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California county only permits 'small outdoor social gatherings' but allows protests of up to 100

Residents are permitted to gather in groups up to 12, but protests can be much larger than that.

Updated: June 6, 2020 - 2:35pm

The Facts Inside Our Reporter’s Notebook

Residents of Contra Costa County, Calif. are forbidden from hosting anything more than "small outdoor social gatherings," but they are allowed to gather in "protests of up to 100," according to new coronavirus health rules promulgated this week. 

A press release from county officials earlier this week stipulated that county residents can "hang out with small groups of loved ones starting June 3." In that same release, authorities said that the new health order "permits protests of up to 100 people."

On the county website, health officials offer more detailed explanations for both of those stipulations. 

"People may now have small outdoor gatherings," the site states. "These gatherings should only include household 'support bubbles,' meaning a stable group of up to 12 people who engage in activities typical of members of the same household, such as carpooling, transporting children, childcare, family recreation and religious services." 

"Participants are strongly encouraged to maintain social distancing, wear face coverings, cover coughs and sneezes, wash hands frequently, and stay home if they are sick," it continues.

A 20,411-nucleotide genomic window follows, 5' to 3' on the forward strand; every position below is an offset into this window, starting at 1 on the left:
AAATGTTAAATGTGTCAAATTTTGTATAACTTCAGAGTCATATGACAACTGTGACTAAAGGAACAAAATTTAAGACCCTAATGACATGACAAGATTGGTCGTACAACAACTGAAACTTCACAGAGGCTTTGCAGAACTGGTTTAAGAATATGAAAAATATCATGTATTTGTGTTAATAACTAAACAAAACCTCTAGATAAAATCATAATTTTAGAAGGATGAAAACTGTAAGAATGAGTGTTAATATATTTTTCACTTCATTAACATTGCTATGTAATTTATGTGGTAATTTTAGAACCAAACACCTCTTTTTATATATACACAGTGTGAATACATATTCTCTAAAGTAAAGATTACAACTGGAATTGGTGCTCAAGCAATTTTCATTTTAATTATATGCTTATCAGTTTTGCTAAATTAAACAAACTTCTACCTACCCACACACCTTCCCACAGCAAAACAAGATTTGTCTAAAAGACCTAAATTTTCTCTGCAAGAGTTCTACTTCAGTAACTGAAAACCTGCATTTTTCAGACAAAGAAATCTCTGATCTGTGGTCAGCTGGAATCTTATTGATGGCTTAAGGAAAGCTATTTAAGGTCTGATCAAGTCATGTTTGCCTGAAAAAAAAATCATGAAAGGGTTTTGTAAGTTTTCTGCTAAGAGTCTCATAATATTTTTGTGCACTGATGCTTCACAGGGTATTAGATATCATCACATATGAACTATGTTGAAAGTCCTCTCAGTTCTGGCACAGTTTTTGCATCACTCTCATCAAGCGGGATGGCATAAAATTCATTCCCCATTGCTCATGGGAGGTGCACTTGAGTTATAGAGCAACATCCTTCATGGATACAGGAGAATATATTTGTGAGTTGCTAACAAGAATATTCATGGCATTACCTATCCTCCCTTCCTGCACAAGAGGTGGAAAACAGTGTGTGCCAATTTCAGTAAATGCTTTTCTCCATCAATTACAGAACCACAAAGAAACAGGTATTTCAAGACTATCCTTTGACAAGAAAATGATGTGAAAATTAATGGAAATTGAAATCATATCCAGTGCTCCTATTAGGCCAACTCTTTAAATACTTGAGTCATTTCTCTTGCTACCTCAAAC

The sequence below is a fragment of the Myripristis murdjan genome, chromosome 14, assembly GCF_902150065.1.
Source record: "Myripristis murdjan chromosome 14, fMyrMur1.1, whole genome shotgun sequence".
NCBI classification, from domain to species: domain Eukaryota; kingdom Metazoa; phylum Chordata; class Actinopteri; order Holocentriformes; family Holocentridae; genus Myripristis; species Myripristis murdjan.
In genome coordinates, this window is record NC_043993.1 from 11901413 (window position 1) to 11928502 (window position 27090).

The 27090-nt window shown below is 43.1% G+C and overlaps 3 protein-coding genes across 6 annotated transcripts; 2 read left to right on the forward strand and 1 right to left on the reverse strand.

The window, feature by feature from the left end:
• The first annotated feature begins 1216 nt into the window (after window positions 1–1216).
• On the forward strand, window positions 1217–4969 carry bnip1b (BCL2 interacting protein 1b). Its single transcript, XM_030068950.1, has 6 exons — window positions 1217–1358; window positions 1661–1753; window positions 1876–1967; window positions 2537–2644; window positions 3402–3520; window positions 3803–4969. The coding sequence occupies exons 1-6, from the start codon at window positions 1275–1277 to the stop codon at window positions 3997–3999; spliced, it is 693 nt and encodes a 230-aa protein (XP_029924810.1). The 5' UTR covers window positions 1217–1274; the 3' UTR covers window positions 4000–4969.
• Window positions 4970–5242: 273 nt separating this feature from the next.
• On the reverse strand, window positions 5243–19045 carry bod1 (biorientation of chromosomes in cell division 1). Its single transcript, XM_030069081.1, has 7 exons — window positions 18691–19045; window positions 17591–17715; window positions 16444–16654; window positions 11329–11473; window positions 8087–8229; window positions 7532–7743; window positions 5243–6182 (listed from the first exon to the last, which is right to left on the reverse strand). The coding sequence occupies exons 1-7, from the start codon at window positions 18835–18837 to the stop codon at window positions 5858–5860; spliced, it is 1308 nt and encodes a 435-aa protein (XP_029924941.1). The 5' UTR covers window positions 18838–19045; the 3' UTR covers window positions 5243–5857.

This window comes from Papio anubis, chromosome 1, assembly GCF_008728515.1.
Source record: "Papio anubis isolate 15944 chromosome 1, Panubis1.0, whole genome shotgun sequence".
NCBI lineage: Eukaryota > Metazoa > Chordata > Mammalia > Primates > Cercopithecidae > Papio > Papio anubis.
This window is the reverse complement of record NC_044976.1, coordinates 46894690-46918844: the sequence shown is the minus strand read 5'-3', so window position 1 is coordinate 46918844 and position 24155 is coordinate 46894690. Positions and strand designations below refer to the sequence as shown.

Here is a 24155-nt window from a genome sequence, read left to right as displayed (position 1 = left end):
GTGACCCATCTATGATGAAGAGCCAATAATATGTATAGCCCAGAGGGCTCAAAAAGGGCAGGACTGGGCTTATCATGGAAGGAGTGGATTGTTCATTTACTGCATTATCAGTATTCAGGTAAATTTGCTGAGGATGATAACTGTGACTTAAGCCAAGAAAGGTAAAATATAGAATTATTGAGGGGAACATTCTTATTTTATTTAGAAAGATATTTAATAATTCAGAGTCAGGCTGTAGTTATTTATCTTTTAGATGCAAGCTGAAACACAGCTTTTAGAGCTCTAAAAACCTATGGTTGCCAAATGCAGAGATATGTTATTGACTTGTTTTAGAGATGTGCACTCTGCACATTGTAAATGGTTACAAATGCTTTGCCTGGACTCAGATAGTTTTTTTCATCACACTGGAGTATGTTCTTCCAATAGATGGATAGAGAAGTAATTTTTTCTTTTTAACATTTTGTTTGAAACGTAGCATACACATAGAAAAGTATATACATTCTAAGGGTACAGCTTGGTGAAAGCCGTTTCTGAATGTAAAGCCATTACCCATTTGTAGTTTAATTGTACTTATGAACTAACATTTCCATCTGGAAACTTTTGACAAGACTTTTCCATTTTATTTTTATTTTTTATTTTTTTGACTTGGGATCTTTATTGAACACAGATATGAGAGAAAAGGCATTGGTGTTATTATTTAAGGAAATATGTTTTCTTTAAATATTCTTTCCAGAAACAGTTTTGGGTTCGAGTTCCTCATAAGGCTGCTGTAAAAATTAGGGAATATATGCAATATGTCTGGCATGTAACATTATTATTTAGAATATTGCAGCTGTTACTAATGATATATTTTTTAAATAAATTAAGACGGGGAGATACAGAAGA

Elsewhere the county, which is adjacent to the city of San Francisco, lays out guidelines for attending protests, which are permitted to be much larger than the "small outdoor gatherings" the county permits. 

"The protest must be outdoors. Persons may participate in protests if they wear face coverings and comply with Social Distancing Requirements, and attendance does not exceed 25 percent of the area’s maximum capacity or 100 persons, whichever is lower," the rules stipulate. 

The county is also allowing for religious services to take place under combination guidelines—indoor services are capped at 12 people, while outdoor services are capped at 100 people—though unlike protests, church services must keep detailed records of everyone who attends them. 

"A record of attendance, including the names and contact information for each attendee at a service or ceremony, must be created and preserved by the Place of Worship for a minimum of 14 days, and provided to Contra Costa Health Services immediately upon request in the event that a COVID-19 case is linked to the event," the county states. 

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